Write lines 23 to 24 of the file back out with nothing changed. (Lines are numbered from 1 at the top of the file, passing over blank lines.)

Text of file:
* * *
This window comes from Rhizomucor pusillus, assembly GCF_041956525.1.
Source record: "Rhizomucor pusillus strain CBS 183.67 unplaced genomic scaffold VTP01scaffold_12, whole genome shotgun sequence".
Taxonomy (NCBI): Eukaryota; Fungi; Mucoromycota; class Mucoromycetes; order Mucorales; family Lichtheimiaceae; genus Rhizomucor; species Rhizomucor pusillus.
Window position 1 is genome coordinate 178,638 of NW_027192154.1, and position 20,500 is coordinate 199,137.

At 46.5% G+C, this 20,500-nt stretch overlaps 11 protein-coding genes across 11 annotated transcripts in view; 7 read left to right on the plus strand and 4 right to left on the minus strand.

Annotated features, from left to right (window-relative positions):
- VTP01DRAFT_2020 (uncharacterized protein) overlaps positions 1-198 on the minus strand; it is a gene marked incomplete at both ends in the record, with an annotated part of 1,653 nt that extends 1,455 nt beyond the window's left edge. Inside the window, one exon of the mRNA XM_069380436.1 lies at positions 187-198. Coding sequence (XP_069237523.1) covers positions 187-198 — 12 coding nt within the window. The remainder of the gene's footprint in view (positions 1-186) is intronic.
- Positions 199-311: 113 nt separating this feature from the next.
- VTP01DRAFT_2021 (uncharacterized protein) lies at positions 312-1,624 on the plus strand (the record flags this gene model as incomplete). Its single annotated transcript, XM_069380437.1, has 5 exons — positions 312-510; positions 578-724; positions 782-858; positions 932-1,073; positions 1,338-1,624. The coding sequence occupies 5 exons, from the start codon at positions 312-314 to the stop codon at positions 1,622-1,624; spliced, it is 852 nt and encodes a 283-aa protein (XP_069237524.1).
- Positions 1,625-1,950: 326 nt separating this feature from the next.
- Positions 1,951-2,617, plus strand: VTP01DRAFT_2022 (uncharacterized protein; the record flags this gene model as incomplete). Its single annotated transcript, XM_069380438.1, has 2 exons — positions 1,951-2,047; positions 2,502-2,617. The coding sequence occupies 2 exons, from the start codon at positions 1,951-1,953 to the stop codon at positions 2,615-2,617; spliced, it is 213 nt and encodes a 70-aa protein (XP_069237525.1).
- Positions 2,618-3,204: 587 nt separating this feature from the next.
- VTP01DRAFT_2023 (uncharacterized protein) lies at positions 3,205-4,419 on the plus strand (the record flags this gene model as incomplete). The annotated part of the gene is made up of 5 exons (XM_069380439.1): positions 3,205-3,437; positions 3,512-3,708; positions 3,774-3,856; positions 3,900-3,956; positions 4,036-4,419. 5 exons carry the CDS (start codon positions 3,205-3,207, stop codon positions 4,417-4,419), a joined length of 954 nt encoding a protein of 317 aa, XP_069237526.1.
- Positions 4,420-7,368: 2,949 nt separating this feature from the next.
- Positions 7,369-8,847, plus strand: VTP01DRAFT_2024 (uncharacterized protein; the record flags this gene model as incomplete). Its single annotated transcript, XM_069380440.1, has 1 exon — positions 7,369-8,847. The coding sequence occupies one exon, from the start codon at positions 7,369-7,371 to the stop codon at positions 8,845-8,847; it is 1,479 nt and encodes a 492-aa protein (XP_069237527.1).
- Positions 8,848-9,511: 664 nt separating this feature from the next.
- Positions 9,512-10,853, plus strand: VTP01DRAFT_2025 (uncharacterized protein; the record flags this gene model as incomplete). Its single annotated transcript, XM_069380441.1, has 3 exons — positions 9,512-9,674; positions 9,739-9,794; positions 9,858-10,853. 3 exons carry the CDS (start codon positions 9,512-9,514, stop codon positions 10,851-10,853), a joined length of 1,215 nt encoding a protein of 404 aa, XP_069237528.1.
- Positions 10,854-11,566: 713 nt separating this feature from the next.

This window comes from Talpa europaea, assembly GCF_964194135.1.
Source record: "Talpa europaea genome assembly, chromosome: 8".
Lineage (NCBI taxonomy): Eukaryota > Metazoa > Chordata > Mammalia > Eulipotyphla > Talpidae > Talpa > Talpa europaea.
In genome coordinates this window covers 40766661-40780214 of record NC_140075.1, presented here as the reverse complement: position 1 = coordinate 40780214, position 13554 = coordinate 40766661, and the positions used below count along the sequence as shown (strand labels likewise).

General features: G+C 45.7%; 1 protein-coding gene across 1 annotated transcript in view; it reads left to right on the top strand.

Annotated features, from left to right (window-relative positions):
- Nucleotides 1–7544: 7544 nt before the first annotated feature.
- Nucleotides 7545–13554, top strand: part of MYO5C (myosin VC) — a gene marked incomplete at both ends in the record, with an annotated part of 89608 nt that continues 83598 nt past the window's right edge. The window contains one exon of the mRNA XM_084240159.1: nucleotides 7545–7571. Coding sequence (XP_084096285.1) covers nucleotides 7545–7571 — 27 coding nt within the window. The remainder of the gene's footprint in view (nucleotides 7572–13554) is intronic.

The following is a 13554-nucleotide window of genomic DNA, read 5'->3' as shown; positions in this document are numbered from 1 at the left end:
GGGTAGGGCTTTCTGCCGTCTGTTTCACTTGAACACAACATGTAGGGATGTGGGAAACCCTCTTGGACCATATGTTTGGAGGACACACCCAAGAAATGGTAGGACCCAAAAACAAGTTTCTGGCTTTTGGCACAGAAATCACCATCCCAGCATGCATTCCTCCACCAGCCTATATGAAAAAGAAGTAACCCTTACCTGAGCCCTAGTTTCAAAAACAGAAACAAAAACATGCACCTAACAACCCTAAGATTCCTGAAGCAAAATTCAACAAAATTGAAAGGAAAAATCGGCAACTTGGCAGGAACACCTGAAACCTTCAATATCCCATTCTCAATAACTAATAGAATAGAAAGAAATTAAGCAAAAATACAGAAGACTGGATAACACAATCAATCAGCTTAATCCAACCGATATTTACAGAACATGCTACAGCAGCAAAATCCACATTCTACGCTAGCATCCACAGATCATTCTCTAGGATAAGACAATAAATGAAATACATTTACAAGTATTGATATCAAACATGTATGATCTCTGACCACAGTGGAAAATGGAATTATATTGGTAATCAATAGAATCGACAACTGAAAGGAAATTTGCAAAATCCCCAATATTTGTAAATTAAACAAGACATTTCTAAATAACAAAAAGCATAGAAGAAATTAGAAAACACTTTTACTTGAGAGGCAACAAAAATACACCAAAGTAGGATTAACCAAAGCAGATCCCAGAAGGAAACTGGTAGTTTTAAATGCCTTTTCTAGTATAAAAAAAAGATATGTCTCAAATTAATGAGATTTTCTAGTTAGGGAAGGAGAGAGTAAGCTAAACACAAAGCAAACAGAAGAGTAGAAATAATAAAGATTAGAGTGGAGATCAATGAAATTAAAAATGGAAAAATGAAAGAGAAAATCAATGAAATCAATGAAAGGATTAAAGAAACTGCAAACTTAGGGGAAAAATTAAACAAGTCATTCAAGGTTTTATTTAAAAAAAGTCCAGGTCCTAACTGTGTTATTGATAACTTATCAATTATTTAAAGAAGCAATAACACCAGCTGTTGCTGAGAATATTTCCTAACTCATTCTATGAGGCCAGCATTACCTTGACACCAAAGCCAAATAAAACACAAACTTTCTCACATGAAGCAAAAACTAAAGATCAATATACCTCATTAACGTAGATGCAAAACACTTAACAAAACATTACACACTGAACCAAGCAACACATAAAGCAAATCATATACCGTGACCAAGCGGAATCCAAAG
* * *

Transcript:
General features: G+C 45.7%; 1 protein-coding gene across 1 annotated transcript in view; it reads left to right on the top strand.

Annotated features, from left to right (window-relative positions):